educationvirtual children by Scott Warnock

Writing for dummies: Standardized tests are destroying education, part 3 (of a plethora)

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The art of writing. The mysterious skill of writing. Writer Jack Dann once said, “For me, writing is exploration; and most of the time, I’m surprised where the journey takes me.” Alas, for many of our children, writing will never be about exploration, discovery, art, or the challenge of learning complex technical skill. Instead, writing will be standardized, boxed-in, formulaic. It will be an obstacle they need to figure out strategies to get around. Lucky for me, a pre-teen who may or may not live in my home, bless her heart, always has it all figured out. More about that in a moment.

You know that writing components have been added to many standardized testing systems, including the SAT. It’s just a part of the broader movement to narrow the band of education.

Now, using valuable time they might have spent gaming the multiple choice sections of tests like the SAT, students have to figure out how to game the writing sections. They learn to throw in big words. They learn to write long sentences. They learn to make arguments fit five-paragraph essays: Thesis, point one, point two, point three, conclusion. They learn the value of writing a lot, no matter how much they really have to say. They learn the preeminence of neat handwriting.

But what they don’t learn is how to write. They don’t get better at writing by thinking about these writing tests, by practicing for them, or by being evaluated for them.

Evaluated? They just get a number, and there is increasing interest in having that number generated by a machine. In a recent New York Times article about these “robo-readers,” writing researcher Les Perelman discusses his analysis of some of these automated graders, based on his own experiences writing for them. One slight problem, Perelman says, is that truth is unimportant. Robo-graders don’t care if you don’t know your facts. They can’t tell. Also, they like long sentences (sorry Hemingway). They prefer longer essays. They don’t notice if you throw in a random line or two about an unrelated topic. If you take your sentences that start with “and” and “or” and switch them to “however” and “moreover,” Perelman says, these machines see you as having more “complex thinking.”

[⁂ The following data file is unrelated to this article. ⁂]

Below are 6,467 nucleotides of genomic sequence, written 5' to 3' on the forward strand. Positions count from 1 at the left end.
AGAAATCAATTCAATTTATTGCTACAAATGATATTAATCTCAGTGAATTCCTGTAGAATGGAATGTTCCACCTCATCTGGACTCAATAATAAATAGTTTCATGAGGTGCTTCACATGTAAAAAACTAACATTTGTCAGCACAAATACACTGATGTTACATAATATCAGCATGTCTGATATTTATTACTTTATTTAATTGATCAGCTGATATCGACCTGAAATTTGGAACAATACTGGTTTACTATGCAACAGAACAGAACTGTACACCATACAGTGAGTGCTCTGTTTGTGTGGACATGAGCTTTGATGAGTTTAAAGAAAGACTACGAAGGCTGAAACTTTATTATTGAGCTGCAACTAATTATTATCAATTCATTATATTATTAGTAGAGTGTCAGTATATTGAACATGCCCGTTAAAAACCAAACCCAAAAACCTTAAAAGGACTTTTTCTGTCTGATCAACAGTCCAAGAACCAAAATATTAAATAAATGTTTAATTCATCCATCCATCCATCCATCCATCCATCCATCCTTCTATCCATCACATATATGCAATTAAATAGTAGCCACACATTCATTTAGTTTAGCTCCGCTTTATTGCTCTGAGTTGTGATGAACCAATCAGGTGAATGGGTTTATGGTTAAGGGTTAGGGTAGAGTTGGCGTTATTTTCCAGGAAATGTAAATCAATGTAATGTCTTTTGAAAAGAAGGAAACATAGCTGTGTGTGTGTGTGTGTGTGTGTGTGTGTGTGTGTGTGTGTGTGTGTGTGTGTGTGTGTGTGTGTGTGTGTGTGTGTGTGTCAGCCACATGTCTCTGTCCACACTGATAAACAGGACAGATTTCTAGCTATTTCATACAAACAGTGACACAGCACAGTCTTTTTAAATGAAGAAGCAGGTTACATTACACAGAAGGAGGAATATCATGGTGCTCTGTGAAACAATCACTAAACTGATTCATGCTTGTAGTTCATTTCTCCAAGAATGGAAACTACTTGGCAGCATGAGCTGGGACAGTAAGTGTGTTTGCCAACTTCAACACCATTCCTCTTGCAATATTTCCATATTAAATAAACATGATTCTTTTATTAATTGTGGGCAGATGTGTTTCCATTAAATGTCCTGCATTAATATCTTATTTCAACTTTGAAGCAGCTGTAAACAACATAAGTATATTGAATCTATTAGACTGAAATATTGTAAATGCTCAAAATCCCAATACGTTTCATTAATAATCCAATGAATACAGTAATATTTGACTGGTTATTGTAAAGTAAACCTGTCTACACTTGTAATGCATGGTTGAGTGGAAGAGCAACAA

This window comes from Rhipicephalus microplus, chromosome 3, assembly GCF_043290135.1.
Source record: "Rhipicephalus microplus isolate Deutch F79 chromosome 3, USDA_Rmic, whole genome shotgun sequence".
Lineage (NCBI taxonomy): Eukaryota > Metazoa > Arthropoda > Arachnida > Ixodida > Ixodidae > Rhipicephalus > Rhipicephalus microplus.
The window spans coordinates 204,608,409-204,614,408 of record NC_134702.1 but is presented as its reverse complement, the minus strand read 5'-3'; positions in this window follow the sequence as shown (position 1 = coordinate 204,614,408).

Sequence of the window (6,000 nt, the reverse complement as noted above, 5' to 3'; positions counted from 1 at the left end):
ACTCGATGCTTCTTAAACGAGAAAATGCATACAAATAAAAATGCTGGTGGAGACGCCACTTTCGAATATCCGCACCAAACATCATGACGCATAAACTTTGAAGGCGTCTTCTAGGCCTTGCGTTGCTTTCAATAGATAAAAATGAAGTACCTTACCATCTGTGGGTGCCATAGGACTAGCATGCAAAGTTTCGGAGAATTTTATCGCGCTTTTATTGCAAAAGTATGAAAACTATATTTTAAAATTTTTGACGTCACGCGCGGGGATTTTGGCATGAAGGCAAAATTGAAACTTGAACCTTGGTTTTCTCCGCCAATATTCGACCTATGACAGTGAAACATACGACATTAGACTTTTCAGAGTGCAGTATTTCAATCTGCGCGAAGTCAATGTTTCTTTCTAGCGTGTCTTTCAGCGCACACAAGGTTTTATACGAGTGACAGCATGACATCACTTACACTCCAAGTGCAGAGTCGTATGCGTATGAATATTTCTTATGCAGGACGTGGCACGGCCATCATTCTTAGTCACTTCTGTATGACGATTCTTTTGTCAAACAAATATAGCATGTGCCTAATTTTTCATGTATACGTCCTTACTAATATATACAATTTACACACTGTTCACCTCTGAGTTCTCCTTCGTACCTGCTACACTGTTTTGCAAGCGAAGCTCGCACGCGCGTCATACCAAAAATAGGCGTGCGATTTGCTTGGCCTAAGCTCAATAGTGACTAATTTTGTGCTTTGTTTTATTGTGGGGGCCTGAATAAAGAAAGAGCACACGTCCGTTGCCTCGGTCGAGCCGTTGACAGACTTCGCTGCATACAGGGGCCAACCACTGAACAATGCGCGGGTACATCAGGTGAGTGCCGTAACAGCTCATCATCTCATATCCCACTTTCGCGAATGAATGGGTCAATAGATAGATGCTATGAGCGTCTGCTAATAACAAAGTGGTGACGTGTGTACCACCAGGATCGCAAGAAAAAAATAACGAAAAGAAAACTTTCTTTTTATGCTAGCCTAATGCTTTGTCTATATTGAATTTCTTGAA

And so on.

These students learn strategies revolving around using big words and writing long. They learn writing formulas that help them write exactly one kind of writing: The standardized test. Forget the damning generational accusation I often hear: “These kids can’t write.” For every 18-year-old you show me who has writing issues, I’ll show you two forty-somethings with similar issues, even if clear writing is crucial to their field. The students I know are extremely smart, and what they are lacking — when they are lacking— in their writing is not the skill, broadly conceived, but instead the creativity to think outside the five-paragraph format of the standardized test. Gun control: Good. Pollution: Bad.

These students, bred in the era of the five-paragraph standardized testing essay, can produce that five-paragraph argument about almost anything. But I find that when I ask them to say, toss in that sixth paragraph, they’re confused, cagey. “But where would it go?” they wonder. “In an appendix?”

The world, of course, is not broken up into five-paragraph problems. Yet make no mistake about it: The form in which you are trained to write becomes a form that governs the way you think. So they try to see the world in terms of the five-paragraph essay: Contained, neat, easy.

I’m not blaming them. I don’t blame their teachers, either. The stakes in this mad game of educational assessment are too high for their individual classes. It’s hard to blame administrators. In the absence of thoughtful ways of evaluating the overall success of their schools, these tests carry incredible weight; the results are connected to real dollars.

I want to blame the government, but this is the US, and we are the government. Anyway, in his January State of the Union Address, President Obama said, “Stop teaching to the test.” In a February interview with Jon Stewart, Secretary of Education Arne Duncan said the same thing. Yet teacher-blogger Anthony Cody asked a reasonable question: “How is it that with both our President and Secretary of Education so firmly against teaching to the test that we have states dramatically increasing the stakes for these tests?”